|Widespread introduced weeds in the riparian zone at the site and upstream (reducing habitat quality).||The Adelaide and Mount Lofty Ranges NRM Board has several pest plant (weed) mitigation and control programs. They work closely with landholders to control weeds on their property and to help stop the spread to other properties and waterways.|
|Limited riparian zone vegetation at the creek and upstream (reducing habitat quality, increasing sediment erosion).||The Adelaide and Mount Lofty Ranges NRM Board’s land management program encourages and promotes managing land to improve water quality. This includes incentives for revegetation programs around waterways and wetlands and stock exclusion as well as educating landholders about the importance of riparian vegetation in managing soil erosion.|
|Livestock have direct access to the creek upstream from this site (causing sediment erosion and adding excessive nutrients).||The Adelaide and Mount Lofty Ranges NRM Board’s land management program encourages and promotes managing land to improve water quality. This includes incentives for waterway and wetland fencing to exclude or limit stock from entering riparian zones.|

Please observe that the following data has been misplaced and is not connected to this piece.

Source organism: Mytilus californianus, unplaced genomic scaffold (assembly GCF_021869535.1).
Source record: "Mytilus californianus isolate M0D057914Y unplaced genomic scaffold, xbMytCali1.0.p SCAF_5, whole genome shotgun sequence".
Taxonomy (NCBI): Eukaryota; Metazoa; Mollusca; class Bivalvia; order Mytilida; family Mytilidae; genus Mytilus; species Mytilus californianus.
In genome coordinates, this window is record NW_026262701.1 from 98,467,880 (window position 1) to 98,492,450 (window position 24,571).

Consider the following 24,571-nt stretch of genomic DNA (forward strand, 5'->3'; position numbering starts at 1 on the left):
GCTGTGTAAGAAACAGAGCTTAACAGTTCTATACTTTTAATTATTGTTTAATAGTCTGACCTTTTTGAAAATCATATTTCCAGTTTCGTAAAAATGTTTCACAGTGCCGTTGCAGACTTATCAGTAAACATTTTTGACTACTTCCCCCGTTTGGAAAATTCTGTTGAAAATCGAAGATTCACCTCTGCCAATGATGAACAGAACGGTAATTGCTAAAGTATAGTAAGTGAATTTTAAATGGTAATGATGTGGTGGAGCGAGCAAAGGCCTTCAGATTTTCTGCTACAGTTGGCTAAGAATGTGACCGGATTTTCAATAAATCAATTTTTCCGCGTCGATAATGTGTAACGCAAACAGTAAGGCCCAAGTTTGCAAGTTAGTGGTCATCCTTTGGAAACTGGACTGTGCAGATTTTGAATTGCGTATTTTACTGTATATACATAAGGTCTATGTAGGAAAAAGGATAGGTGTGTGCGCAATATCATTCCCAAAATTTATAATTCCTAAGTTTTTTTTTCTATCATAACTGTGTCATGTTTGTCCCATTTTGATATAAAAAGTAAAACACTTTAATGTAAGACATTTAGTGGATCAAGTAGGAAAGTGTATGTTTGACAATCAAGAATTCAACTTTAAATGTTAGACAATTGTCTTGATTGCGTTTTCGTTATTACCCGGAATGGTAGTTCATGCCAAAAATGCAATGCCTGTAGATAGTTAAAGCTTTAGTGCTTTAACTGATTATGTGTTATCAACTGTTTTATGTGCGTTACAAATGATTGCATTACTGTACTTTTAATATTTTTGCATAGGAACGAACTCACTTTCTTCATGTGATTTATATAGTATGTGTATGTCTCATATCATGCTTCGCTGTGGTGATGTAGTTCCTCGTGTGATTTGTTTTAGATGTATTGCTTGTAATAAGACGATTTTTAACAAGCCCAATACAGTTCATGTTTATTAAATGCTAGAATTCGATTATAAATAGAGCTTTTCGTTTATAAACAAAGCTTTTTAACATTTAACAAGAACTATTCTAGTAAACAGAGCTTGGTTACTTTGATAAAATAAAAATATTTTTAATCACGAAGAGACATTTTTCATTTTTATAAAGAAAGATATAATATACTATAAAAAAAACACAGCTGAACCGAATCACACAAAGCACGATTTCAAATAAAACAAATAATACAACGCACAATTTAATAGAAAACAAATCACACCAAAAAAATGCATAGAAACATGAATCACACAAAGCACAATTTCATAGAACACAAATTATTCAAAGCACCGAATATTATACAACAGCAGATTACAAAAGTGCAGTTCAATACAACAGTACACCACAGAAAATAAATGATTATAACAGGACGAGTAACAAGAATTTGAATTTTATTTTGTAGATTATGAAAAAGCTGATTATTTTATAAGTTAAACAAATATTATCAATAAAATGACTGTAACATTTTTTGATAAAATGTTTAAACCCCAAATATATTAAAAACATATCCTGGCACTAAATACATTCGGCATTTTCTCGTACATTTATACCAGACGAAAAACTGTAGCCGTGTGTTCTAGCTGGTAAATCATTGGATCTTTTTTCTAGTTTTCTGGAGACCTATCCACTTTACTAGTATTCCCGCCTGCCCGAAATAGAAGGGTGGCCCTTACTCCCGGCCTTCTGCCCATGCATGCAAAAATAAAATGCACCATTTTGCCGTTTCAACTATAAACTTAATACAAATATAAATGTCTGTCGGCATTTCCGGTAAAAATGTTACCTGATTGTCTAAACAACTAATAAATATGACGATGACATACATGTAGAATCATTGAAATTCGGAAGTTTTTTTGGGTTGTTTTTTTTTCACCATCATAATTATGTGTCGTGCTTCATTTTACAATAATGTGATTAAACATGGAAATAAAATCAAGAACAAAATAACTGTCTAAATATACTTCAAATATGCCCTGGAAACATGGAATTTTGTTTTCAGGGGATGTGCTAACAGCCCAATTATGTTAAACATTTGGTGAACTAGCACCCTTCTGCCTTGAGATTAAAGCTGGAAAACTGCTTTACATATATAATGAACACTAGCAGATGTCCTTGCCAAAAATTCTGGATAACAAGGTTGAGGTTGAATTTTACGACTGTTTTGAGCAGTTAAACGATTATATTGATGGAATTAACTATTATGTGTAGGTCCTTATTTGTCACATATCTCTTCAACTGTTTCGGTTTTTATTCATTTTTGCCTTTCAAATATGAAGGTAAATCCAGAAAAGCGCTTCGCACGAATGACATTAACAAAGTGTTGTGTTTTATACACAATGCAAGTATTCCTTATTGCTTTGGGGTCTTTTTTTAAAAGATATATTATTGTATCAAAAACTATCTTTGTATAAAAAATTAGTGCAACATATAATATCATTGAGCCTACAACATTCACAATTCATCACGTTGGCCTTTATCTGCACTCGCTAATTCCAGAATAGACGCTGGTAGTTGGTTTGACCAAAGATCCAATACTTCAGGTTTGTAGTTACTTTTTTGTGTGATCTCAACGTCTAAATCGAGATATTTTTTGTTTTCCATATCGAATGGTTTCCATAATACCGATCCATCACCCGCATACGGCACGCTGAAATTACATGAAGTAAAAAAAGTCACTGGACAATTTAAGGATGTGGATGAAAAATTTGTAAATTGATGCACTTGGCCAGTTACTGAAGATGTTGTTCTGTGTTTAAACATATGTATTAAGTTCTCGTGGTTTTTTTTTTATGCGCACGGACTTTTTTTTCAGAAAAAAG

|Large nutrient inputs to the creek from numerous diffuse sources (leading to extensive growth of algae and aquatic weeds)||The Adelaide and Mount Lofty Ranges NRM Board’s land management program encourages and promotes managing land to improve water quality. This includes working with industry and landholders to ensure efficient use of fertilisers and discuss ways to reduce runoff of nutrients into waterways.|
This aquatic ecosystem condition report is based on monitoring data collected by the EPA. It was prepared with and co-funded by the Adelaide and Mount Lofty Ranges NRM Board.